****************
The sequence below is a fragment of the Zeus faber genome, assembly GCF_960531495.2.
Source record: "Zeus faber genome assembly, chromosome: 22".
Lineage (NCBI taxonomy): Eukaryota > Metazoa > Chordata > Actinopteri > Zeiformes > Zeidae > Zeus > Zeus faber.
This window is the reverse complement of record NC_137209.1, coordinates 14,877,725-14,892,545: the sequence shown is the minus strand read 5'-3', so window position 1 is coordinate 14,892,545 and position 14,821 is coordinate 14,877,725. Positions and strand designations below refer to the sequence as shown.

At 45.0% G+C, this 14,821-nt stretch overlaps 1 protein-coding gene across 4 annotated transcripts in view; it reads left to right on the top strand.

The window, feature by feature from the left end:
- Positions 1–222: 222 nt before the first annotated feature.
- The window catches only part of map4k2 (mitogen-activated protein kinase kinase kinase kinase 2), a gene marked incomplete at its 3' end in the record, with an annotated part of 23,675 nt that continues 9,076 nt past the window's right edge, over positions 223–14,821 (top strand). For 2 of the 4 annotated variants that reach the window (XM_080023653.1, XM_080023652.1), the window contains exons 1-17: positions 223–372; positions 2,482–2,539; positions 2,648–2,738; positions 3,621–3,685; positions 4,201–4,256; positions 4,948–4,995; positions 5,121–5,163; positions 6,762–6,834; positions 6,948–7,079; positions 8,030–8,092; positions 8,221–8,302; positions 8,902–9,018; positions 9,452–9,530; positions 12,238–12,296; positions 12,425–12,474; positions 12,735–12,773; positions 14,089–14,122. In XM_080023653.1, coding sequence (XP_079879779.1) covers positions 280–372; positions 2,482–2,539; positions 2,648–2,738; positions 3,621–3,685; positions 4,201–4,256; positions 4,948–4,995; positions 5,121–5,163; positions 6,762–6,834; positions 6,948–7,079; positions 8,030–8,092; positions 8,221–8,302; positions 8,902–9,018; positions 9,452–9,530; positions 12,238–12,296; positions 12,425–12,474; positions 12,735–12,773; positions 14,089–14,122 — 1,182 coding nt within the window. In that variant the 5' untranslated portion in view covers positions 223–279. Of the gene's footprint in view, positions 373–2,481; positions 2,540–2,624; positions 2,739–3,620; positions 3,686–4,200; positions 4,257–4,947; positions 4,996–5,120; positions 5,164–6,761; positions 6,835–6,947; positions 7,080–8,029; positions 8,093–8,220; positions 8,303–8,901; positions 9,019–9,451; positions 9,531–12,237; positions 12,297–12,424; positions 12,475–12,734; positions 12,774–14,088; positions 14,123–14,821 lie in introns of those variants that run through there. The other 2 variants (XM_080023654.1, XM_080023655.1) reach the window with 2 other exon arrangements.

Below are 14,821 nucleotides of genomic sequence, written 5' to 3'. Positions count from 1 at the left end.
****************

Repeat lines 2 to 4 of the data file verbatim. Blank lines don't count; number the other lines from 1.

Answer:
Source record: "Zeus faber genome assembly, chromosome: 22".
Lineage (NCBI taxonomy): Eukaryota > Metazoa > Chordata > Actinopteri > Zeiformes > Zeidae > Zeus > Zeus faber.
This window is the reverse complement of record NC_137209.1, coordinates 14,877,725-14,892,545: the sequence shown is the minus strand read 5'-3', so window position 1 is coordinate 14,892,545 and position 14,821 is coordinate 14,877,725. Positions and strand designations below refer to the sequence as shown.